Commonplace 15: Who’s Got the Power?

I found this flyer on a junction box in Tenleytown while getting dinner, and it seems to express a common frustration with much of the class so far. Picture by me.

While I admit City of Rhetoric is quite arguable around its central thesis, I feel the book’s greatest achievements lie in it’s discussion of various methods of “urban development” and the problems thereof. While many local politician will often argue that mixed income housing or redevelopment plans are ultimately a boon for the community, they often overlook the effects on the poorest residents- something that has as of late become an acute point among the more socially conscious urban dwellers. DC in particular has a horrendous problem with housing, having homelessness rates twice the national average, something not helped by the gigantic amounts of gentrification experienced in traditionally lower and middle income neighborhoods as of late. While I can’t say for certain the exact position of the poster of this flyer, as their website appears to have gone down, this has a lot of rhetoric to unpack, not only in content but in location.

This flyer is meant to highlight and shame several officials the authors see as complicit in the gentrification of DC. The figure who first pops out as you, and seemingly the one they aim to direct the most vitrol to, is our mayor Marion Bowser. The rest of the people pictured are appointees, directly or indirectly by Bowser, which makes her position of prominence make sense. These lesser figures are all, as you might expect, involved in urban planning and zoning- two groups with the most control over the rate and manner of city development. The one thing in particular that I very find interesting about this flyer is the center piece, evidently a photo copied sticker. While the “motto” of “GENTRIFY” is pretty standard, the use of stereotypical pioneer imagery brings several dimensions into this. The most obvious one is the subtle racial connotations of the pioneers- people who, if we look past the gloss of historical nostalgia, are best known for displacing and slaughtering innumerable native American tribes in the pursuit of profit. A comparison seems to be made between the gentrifying forces’ displacement of predominantly minority homeowners and the American pioneers displacement of Native Americans, quite an interesting angle.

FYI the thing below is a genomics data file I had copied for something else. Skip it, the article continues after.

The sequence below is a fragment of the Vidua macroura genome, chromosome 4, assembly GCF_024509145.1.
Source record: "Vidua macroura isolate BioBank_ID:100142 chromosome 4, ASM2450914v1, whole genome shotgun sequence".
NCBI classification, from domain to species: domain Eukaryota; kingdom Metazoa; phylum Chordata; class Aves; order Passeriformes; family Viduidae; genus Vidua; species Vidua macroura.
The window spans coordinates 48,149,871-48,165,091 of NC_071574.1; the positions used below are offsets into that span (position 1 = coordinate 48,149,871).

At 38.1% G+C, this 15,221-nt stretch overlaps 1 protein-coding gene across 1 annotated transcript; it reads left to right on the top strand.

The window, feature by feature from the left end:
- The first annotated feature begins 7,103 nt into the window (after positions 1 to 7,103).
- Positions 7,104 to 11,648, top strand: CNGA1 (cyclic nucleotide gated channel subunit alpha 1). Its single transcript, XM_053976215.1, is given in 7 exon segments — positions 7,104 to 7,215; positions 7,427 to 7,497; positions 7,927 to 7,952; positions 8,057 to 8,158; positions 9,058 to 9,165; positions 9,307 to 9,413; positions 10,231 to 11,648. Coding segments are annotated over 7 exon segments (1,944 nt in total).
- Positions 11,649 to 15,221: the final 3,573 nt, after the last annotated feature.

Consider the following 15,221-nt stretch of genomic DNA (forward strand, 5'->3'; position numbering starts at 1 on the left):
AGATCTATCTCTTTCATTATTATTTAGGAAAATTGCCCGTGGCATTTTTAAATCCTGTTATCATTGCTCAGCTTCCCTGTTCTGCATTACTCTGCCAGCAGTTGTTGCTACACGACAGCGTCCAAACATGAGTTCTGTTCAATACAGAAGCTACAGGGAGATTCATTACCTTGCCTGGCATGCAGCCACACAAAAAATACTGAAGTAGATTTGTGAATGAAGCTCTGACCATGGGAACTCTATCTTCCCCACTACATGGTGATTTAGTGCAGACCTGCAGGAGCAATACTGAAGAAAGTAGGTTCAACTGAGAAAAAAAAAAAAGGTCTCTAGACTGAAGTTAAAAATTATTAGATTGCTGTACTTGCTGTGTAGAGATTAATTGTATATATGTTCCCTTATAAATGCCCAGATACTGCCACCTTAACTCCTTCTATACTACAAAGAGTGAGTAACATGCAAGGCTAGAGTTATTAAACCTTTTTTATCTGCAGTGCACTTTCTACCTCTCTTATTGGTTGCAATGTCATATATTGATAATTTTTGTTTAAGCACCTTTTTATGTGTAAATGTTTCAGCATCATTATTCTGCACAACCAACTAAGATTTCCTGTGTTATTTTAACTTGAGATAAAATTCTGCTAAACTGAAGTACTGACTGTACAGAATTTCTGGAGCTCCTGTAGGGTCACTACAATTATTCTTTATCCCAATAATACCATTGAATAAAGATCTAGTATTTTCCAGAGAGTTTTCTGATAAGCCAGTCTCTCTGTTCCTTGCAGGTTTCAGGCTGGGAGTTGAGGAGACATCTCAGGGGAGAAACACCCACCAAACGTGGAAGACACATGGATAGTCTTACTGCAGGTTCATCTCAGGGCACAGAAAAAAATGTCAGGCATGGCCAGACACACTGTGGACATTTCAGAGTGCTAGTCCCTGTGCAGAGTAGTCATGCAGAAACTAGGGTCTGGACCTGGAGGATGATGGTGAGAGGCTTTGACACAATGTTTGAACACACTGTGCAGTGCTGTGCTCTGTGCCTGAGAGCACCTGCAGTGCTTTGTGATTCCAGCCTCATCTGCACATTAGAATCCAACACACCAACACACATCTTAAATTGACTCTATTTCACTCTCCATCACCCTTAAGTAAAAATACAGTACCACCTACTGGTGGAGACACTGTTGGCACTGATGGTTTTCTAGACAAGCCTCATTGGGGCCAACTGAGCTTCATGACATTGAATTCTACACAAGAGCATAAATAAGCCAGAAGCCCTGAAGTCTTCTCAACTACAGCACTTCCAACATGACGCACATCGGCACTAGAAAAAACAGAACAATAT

However, the rhetoric of place of where this flyer is presents more dimensions. Tenleytown is a quite upper-class neighborhood, almost bordering on suburban, with high housing prices. Most residents likely do not have vitrolic feelings about gentrification, or may even see it as a beneficial act benefiting their city. This seems to suggest that such a flyer is not targeted at the residents, but rather at American University’s students, many of whom are quite socially conscious. It becomes a hair more ironic when you realize how many of our students are themselves from upper-middle class backgrounds, who tend to be the driving force in modern gentrification. While having allies is important, one can begin to question the legitimacy of such people in their feelings, or at least their last of reflection. However, ultimately a proper analysis of this may be impossible without viewing their website- but it’s a salient piece of public rhetoric nonetheless.

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